THE REAL STORY ON WORKER COMPENSATION
April 4, 2008
The next time you hear a U.S. politician or pundit lament that "average real hourly wages" have declined, don't be misled. The average real wage is a fundamentally flawed measure of the well-being and progress of American workers for three reasons, says Daniel Griswold, a trade expert with the Cato Institute.
- The real wage does not include benefits.
- It relies on cost-of-living estimates that have tended to systematically overstate inflation in recent decades and thus understate gains in real earnings.
- Real wage numbers are often compared to previous peak years, a practice that tends to minimize longer-term upward trends.
Although the average real hourly wage paid to American workers is lower today than in the 1970s, says Griswold, average real hourly compensation, which includes benefits such as health care and 401(k) contributions, has gone up:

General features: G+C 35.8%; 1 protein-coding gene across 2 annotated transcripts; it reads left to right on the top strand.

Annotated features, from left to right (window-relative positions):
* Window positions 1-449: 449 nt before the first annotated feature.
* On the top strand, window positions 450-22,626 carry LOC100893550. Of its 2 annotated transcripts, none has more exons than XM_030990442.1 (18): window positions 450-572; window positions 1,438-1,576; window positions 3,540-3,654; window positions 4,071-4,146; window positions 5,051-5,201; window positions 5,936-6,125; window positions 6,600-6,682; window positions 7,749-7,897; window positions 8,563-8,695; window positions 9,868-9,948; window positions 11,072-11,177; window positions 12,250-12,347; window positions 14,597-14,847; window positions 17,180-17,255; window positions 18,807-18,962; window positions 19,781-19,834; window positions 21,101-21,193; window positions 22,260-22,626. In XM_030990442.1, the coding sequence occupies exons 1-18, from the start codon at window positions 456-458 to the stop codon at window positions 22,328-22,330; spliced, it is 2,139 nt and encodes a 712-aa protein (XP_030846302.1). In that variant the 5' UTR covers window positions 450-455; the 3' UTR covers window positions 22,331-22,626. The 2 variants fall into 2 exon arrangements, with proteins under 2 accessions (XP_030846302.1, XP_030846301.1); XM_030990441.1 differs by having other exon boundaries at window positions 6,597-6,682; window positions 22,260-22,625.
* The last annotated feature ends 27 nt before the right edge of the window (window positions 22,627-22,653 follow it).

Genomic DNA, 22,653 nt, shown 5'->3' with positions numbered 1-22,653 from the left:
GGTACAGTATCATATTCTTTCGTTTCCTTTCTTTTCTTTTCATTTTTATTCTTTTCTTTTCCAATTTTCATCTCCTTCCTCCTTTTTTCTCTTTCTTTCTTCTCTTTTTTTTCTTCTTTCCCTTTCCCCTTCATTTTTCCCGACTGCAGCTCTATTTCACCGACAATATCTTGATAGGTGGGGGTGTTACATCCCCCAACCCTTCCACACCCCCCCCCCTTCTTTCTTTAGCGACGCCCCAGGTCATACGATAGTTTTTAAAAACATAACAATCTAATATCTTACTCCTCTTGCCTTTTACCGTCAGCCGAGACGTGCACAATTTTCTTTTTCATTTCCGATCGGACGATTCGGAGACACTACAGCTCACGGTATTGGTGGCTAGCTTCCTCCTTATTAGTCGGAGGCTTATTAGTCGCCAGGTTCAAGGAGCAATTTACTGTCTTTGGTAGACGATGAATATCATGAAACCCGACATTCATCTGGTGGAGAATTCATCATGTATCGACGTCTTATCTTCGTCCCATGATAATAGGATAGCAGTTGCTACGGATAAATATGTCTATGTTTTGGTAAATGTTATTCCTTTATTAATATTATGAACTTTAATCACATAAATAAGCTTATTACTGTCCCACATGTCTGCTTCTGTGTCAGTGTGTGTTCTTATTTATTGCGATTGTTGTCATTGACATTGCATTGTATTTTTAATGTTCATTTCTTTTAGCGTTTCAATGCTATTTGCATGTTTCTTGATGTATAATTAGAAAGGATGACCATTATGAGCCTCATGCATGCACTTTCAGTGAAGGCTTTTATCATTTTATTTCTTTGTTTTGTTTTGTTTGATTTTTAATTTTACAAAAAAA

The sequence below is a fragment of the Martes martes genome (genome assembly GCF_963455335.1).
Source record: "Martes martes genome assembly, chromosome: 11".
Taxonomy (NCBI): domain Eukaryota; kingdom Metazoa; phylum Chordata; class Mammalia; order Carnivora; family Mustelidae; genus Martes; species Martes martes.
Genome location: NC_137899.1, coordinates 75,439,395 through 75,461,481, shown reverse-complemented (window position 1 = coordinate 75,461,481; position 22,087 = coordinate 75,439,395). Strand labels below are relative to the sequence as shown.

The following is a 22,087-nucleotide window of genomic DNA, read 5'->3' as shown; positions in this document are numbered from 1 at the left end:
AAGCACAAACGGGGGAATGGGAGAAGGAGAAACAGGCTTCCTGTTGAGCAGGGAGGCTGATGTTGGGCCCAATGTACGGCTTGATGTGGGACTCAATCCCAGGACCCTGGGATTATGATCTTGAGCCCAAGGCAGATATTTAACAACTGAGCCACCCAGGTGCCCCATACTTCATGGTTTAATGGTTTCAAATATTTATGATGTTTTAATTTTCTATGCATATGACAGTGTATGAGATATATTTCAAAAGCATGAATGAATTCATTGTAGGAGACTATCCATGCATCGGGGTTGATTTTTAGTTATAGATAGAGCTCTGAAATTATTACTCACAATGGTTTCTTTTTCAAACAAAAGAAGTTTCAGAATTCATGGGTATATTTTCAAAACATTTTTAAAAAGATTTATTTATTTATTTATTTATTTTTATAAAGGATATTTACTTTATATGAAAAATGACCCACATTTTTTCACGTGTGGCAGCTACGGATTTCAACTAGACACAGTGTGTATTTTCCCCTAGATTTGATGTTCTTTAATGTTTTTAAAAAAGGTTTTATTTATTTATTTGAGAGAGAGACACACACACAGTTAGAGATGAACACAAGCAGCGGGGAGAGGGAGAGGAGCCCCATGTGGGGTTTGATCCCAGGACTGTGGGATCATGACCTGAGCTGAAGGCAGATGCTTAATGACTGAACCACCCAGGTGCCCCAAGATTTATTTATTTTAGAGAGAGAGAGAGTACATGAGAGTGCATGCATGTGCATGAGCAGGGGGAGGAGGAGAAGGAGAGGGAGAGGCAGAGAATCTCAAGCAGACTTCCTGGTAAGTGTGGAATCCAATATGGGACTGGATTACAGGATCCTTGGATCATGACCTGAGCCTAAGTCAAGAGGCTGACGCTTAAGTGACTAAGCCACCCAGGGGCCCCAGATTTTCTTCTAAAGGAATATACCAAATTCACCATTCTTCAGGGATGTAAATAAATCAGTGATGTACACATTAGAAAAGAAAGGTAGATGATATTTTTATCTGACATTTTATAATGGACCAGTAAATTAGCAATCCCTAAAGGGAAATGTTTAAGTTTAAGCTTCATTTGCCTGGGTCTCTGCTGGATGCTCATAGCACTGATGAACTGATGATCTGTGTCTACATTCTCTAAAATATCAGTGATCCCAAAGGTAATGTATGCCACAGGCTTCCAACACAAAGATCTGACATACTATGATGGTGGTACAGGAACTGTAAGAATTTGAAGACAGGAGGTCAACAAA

- Since 1973, average real hourly compensation for American workers has increased 45 percent, according to the Bureau of Labor Statistics.
- The growth in real hourly compensation has accelerated in the past decade, rising at an annual rate of 2 percent.
- Even the average real wage -- despite the overstatement of inflation and omission of benefits -- was 8.2 percent higher in mid-2007 than 10 years ago.
Source: "The Real Story on Worker Compensation," The American, March/April, 2008; based upon: Daniel Griswold, "Trading Up: How Expanding Trade Has Delivered Better Jobs and Higher Living Standards for American Workers," Cato Institute, October 2007.
For Cato study:
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